Yesterday, Darius kicked off our two-part first round playoff preview: When the Lakers Have the Ball. Today, we’ll be taking a look at what the Lakers can do on the other side of the floor.
In the first three meetings between the Lakers and the Hornets, we pretty much knew what we were going to see in their offensive sets — a lot of 1-4 pick and rolls between Chris Paul and David West. There hasn’t been a point in Chris Paul’s career when he wasn’t one of the league’s elite point guards when healthy. He’s been very effective in both scoring in pick and roll situations and finding open men as they became available. West, on the other hand, was one of the league’s best in terms of the pick and pop. Before West was injured, he was shooting right around 45 percent on mid-range jumpers. Now, the Hornets are without West, but still run the pick and roll rather effectively.
Since David West went down, Carl Landry has come in and played well, but he doesn’t have the same strengths as West had. In this video, we’ll see the Hornets run the same exact set that they would have normally run with West in the game. We see a 2-4 P&R between Marco Belinelli and Landry. Landry scores on this one, but it’s a shot that the Lakers will be more than happy to give up. Notice, first, how Ron Artest fights through the screen, going over it instead of underneath. This tactic is much more important when Paul is handling the ball (more on that later), but it takes away a directional choice from the ball handler and reduces the chances of a re-screen. Secondly, you’ll notice Pau Gasol and Kobe Bryant sliding over keeping the ball handler out of the paint, with Pau close enough to contest any jumper taken right off of the screen, but far enough to give Ron Artest enough room to slide back between Belinelli and the hoop and enough time to recover back to his man.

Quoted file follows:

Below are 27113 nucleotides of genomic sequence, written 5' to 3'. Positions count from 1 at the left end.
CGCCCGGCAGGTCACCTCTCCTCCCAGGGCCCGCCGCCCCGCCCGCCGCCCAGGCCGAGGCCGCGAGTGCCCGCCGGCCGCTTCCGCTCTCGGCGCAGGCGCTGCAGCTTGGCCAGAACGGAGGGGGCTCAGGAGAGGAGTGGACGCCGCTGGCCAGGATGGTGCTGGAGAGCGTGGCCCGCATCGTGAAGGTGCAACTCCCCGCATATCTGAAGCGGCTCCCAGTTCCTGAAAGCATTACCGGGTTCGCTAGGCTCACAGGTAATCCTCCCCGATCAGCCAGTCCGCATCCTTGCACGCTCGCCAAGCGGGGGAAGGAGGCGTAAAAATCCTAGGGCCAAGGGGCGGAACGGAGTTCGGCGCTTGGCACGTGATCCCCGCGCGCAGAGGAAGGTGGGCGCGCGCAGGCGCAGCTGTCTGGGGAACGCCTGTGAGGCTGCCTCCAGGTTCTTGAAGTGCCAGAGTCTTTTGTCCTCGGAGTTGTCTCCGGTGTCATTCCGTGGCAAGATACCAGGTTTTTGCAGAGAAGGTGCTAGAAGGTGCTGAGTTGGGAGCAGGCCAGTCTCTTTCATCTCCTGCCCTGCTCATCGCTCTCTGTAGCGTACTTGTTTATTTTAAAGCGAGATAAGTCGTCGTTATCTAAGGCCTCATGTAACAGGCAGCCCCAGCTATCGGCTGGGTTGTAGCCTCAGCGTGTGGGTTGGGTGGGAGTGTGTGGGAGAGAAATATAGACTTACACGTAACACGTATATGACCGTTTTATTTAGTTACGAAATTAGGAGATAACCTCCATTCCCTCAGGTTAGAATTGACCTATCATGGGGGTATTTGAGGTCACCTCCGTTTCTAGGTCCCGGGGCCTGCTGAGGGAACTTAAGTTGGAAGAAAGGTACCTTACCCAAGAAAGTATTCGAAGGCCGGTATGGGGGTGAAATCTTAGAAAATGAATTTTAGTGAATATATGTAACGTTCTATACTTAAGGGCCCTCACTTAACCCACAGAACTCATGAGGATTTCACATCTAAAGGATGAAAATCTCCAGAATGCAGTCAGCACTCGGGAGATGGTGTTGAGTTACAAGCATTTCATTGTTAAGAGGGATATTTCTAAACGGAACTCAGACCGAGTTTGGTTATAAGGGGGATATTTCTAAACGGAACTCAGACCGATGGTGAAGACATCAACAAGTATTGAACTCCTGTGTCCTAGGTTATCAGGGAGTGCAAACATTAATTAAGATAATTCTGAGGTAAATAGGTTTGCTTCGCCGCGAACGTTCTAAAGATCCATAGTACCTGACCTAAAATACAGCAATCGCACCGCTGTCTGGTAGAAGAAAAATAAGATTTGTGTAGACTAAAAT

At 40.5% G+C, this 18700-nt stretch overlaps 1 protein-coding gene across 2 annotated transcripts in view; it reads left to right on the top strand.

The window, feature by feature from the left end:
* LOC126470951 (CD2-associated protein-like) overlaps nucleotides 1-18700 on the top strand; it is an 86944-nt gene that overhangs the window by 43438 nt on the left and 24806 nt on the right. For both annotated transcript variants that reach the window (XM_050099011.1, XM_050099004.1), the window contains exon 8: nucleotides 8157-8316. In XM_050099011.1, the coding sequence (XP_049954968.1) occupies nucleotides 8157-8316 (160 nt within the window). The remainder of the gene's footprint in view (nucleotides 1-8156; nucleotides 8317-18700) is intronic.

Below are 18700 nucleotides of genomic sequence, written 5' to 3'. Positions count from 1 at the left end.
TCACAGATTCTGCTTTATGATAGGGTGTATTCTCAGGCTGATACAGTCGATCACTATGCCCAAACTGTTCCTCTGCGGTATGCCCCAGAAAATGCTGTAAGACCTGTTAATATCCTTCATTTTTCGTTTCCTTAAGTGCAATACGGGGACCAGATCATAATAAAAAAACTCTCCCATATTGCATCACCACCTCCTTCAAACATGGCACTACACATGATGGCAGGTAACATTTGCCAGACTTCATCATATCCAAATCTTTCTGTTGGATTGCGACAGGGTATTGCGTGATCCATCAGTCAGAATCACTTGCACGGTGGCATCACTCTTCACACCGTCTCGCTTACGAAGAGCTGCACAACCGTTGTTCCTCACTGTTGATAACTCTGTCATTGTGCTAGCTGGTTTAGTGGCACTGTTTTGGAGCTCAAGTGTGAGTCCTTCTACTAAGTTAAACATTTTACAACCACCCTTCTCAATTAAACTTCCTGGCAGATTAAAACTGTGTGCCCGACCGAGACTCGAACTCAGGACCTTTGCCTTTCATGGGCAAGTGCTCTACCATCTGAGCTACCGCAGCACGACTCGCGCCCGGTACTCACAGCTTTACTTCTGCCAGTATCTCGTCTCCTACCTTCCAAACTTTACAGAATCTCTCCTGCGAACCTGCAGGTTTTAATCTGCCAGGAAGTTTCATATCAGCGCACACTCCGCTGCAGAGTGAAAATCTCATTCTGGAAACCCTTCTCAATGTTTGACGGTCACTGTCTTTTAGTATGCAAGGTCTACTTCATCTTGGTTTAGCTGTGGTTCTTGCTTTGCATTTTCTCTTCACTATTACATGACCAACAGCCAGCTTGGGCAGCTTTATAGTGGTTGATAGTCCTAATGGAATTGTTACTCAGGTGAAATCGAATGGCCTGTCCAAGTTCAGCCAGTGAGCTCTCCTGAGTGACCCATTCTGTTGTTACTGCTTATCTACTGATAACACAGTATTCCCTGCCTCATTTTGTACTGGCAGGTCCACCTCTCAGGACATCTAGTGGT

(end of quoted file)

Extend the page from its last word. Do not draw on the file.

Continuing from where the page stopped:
Again, Landry makes this one, but the shot location stats over at HoopData suggest that the Lakers will allow Landry to continue to take that jump shot. On jumpers between 3-9 feet, West shot 45 percent while Landry shoots 44.6 percent. Between 10-15 feet West shot 44 percent, 38.1 for Landry. On long twos, West shot 47.3 percent, whereas Landry only shoots 35.3 percent.
On this next clip, we see the kind of damage that Chris Paul can do to the Lakers if they don’t pay attention to detail. The Lakers do almost everything wrong in defending this one, and it leads to an easy layup. First, Pau makes his decision on what side to hedge on before Chris Paul does. Second, Derek Fisher lets Chris Paul reverse and penetrate to his right. Third, Kobe has a chance to step in and stop the penetration at the free throw line, but slides out of the way. Fourth, Lamar Odom is late to slide over and contest the shot. Darius has more on this:
A key to slowing Paul in the P&R is to keep him away from the middle of the floor and preferably to his left hand. Before his knee injury, Paul would get into the lane and score going both left and right. However, this year he seems much more active getting to the rim when driving middle to his right hand and relying much more on his step back jumper when going to his left. If the Lakers can effectively limit Paul’s ability to drive right, it should also go a long way in reducing his scoring punch.